Should automakers be worried about the Apple car? (+video)
Apple and Google have both expressed serious interest in competing in the auto industry. As the Geneva Motor Show kicks off this week, top manufacturers weigh in on how bad (or good) this could be for them.
Two of the world’s tech giants are branching into automobiles, and the car industry is taking note.
Google announced in January that it aims to have a driver-less car in the market within five years, while Apple – which was reported to have gone on a hiring spree of auto experts and designers in the last few months – is rumored to begin producing its own electric vehicles by 2020.
The result has been a reinvigorated interest in new technology for the auto industry – and plenty for both car enthusiasts and average consumers to be excited about just as the International Geneva Motor Show kicks off this week.
“The competition certainly needs to be taken seriously,” Stefan Bratzel, director of the Center of Automotive Management at the University of Applied Sciences in Bergisch Gladbach, Germany, told Bloomberg.
“The closer we get to autonomous driving, the weaker the connection becomes between the customer and the car. And Google and Apple aren’t burdened with old technology but can start fresh,” he added.
Mr. Bratzel isn’t alone in his opinion: Fiat-Chrysler executive Sergio Marchionne reportedly said during the motor show that the two US companies could be disruptive for manufacturers. Volkswagen CEO Martin Wintercorn also said that if both Apple and Google intended to focus on electric vehicle production, “it could go fast.”
Not that that’s necessarily a bad thing.
“It’s exactly what this industry needed: a disruptive interloper,” Mr. Marchionne said, according to Bloomberg.
Already Volvo has said that it, too, will have prototypes of self-driving cars by 2017, according to The Verge. Tesla, General Motors, and Chevrolet are all locked in a battle to build an electric vehicle that can go more than 200 miles on a single charge and has a price tag of under $40,000.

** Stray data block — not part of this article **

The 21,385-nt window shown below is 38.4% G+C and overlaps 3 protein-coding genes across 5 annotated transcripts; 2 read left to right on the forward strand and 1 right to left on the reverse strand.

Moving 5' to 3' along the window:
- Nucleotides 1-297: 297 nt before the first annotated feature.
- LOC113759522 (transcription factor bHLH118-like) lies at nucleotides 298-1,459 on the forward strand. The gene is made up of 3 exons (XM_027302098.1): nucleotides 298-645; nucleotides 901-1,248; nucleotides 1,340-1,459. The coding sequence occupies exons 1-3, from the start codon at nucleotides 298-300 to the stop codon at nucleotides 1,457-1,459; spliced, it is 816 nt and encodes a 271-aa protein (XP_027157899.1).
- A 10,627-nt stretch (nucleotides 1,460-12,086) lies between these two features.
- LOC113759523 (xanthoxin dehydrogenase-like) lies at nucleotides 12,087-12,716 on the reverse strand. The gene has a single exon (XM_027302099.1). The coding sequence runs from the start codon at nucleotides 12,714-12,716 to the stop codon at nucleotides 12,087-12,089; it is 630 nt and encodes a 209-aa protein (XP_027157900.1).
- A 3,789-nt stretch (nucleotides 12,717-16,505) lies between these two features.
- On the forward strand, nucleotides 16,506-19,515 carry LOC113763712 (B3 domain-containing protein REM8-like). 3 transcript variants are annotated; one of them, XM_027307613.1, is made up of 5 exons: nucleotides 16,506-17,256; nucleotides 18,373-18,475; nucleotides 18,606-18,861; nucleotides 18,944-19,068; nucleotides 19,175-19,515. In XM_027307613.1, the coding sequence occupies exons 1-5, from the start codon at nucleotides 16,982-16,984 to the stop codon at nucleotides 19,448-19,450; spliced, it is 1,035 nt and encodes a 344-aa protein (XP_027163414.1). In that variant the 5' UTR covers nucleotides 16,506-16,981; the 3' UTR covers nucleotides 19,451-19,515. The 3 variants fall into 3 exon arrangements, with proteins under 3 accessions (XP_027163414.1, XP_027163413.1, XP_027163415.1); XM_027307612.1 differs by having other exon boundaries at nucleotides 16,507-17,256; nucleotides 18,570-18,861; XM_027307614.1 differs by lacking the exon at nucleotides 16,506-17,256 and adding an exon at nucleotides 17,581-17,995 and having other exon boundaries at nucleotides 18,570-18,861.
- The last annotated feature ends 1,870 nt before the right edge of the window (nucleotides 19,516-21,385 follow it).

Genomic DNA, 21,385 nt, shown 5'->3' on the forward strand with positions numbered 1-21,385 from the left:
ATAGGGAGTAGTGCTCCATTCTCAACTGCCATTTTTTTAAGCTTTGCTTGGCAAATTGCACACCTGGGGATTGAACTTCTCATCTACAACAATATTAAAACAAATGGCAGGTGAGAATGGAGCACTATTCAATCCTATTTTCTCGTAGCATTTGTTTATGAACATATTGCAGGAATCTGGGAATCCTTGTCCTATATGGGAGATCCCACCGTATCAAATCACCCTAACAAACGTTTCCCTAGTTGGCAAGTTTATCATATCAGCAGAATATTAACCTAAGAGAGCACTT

And legislators in Germany, home to some of the world’s top car manufacturers, are now drawing up a legal framework that would regulate automated cars on public roads, therefore keeping automakers there in the game, The Guardian reported.
(The 1968 Vienna Convention on Road Traffic, to which Germany is a signatory, requires all vehicles on German roads to be controlled by a human being.)
Other auto executives see Apple’s and Google’s move into the car industry as less a threat than a natural result of evolving automotive technology.
Tech companies are becoming interested in cars "because they see it as a very important object, where quite a lot of technology can be put in," Carlos Ghosn, CEO of Renault-Nissan, told CNBC.
Ian Robertson, member of the board of management at BMW, also told the news network that his company will be focusing on its own progress while keeping one eye on the emerging competition.
“[W]e tend to not look over our shoulder, we tend to look to the future,” Mr. Robertson said. “There are some new players in the market that are making some headway. Let's see what happens."
Still others, such as Toyota’s Didier Leroy, expressed excitement at working with nontraditional companies to improve car design, performance, and technology.
“The key element is to make sure that when we’re working with them – and we’re totally open to work with any of them – it’s a real win-win,” he said.